majority of points in both the indoor Rabbi.
and utdoor meets. .Michigan's team . Rabbi L. M. Franklin of the. Temple
then went to Chicago in June and won Beth El at Detroit has been making
the National Intercollegiate track arrangements for the musical pro-
meet, competing against represent- gram of the University services for
atives of the country's largest uni- .the past few months and will bring
verisities. Coach Farrel is hoping to here the double quartet choir of the,
repeat again this season with the. Temple.
support of the student body. Dr. Franklin will read the ritualw
Arthur 0. Graves, '24, track man- service. He is also the supervising
ager, is chairman of the pep meeting. Rabbi of the University Jewish si u-I
Speaking of the affair he says, "Great dent congregation. Leo Franklin, '24
interest was stimulated among the will att as the presiding officer.e
students in track last year due to
Michigan's winning three champion-j
ships. 'his interest should be even
ation for the Olympic games to be held
next summer. We are asking you to AT1MEETINGLASTNIGHT
support the team by coming out for 1 -
the pep meeting next Tuesday night.
The entire student body is urged to at- 1first steps in the organization of.a
t"Mi higan's fist indoor track meet' University unit of the Naval Reserve
.ichg' .force was taken last night at the
this year l be track hen a rkin Union when Ensign Russel Dodd, '2'EF
Manyof he tackmen re orkig irecently.. appointed commanding offi-
out already in Waterman gymnasiumy
The meets this year will be held' in ..er of the unit spoke to the 75 or more,
the Yost field house which will easily men who gathered there. He ex-}
seat the entire student body. plained the requirements, purposes,#
and other matters pertaining to the
naval unit.
At the conclusion of the meeting ov-
er 30 men signed applications for en-
trance into the force and some took
FECL Tthe required physical examination
-for entrance.

Washington, Jan. 9.-Republican I Hawaiian sor
leaders of the house not only are op- skit, a cornet s
posed to consideration of the Soldiers' of light and pop
bonus ahead of tax legislat on, but be- sity Band will
lieve it unwise to commit house Re- for the annual,
publicans to the enactment of a bonus will be given a
I bill at this session of congress. in Hill auditorii
f This attitude became known today Tradition is
as bonus foes and friends perfected the band. The
their plans for tomorrow night's party ) opener of every
conference on taxation and the bonus. ed this year as
At the same time the revenue ques-i varied program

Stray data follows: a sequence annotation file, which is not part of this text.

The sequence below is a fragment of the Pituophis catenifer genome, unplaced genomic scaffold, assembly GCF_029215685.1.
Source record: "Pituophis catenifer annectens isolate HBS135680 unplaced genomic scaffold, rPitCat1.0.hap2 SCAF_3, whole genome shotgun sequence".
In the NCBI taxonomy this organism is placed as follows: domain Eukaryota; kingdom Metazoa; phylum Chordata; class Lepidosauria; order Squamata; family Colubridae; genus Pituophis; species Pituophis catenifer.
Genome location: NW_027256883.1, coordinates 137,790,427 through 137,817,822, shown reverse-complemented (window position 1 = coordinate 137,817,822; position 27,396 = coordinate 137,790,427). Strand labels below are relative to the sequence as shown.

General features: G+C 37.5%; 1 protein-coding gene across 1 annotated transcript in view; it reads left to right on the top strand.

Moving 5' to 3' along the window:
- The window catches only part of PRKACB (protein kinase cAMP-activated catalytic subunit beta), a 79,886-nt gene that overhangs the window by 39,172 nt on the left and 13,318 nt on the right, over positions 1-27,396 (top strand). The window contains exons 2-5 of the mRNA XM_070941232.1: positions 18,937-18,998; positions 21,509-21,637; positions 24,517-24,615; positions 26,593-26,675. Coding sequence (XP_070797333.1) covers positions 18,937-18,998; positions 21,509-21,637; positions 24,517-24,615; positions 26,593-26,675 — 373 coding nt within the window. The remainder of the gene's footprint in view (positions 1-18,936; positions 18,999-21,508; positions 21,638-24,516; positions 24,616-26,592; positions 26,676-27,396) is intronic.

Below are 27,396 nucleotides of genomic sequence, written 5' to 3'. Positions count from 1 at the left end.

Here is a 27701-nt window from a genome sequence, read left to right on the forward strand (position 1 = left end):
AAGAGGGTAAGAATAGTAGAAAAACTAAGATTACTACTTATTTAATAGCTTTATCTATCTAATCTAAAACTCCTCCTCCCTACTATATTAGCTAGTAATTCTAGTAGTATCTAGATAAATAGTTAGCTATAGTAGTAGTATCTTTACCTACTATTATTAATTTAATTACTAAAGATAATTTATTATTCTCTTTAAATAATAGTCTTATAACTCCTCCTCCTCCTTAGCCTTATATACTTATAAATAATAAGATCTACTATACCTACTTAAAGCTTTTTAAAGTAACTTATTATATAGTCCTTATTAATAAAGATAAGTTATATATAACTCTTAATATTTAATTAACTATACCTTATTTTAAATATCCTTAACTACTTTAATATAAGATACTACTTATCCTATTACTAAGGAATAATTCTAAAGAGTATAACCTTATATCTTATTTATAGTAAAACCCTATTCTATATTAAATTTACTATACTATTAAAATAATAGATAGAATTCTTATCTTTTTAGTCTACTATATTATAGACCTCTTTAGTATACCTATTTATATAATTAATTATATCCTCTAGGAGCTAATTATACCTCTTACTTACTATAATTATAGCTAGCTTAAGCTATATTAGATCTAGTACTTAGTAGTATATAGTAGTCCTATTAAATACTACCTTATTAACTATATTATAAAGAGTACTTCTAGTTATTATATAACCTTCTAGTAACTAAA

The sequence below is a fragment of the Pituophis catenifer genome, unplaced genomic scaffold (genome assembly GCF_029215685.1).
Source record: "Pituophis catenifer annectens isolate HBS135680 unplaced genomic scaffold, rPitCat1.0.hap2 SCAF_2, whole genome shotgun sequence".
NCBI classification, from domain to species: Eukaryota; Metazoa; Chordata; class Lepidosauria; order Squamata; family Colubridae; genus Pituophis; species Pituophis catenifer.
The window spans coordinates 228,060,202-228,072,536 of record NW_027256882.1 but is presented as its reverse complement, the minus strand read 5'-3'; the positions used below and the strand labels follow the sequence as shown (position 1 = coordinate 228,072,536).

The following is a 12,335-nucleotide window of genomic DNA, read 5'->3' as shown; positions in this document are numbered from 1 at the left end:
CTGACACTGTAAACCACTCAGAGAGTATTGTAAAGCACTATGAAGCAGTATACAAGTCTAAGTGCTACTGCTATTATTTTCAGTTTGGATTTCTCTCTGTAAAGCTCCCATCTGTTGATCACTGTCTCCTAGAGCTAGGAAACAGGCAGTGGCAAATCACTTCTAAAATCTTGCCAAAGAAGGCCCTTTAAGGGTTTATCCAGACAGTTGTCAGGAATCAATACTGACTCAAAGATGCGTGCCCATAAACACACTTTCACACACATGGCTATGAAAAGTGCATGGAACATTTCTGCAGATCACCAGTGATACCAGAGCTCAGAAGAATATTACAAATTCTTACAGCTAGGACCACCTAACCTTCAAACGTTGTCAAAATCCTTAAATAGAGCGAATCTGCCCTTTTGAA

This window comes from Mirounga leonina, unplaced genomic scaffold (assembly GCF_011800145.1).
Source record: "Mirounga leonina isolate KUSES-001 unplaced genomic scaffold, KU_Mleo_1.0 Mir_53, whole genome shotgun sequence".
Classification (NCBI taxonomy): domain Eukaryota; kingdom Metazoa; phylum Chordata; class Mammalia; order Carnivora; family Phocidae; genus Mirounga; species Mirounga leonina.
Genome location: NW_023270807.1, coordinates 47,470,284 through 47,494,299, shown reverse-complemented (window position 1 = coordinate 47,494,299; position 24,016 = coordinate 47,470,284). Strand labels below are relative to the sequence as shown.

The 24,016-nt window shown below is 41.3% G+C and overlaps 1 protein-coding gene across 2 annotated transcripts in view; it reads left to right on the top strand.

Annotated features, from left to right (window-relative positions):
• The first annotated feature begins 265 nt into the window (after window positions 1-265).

tion bobbed up in the senate, half a lection from "I
dozen senators joining in the discus- caprice, the "W
sion. will be the fir
On the house side, members of the program. The
Republican soldier bloc, who had had Ia march, "Hail
tomorrow -night's conference calledf a flower song,
with the avowed purpose of bringing Rose", by Trin
about a showdown on the bonus, were Army", by Moor
undecided, in the face of opposition the Hawaiians
of organization leaders to their plans, struments assist
as to what tactics they would employ. '20 one of thec
The group had intended to offer a Union Opera "
resolution instructing the ways and will entertain v
means committee to report the Mc- guitars.
Kenzie bonus bill ahead of the tax "The Ghost W
measure, now under committee con- a march "The P
sideration. Announcement by Repre- Blue" by Garne
sentative Longworth, the Republican !by a cornet solo
leader, that he would counter with a I of M., "Culver P
proposal that before taking up the I The Stanchfield
bonus question and his confidence that D.'will present t
he would have enough.vottes to, ap- "What They Ain'
prove this program was followed to- will close the pi
day by the statement by some mem- The annual Bc
bers of the war veterans groups that to clear the debt
they might not carry out their orig- Wisconsin trip..
inal intentions. trip is $100. In
The ways and means 'ommittee running expense
proceeded with its consideration of raised by mean
the tax bills, administrative features night.
today, without making any material
changes in the treasury draft. Chair-,
man.Green said that tomorrow a vote
would be taken as to whether his res-
olution, proposing a constitutional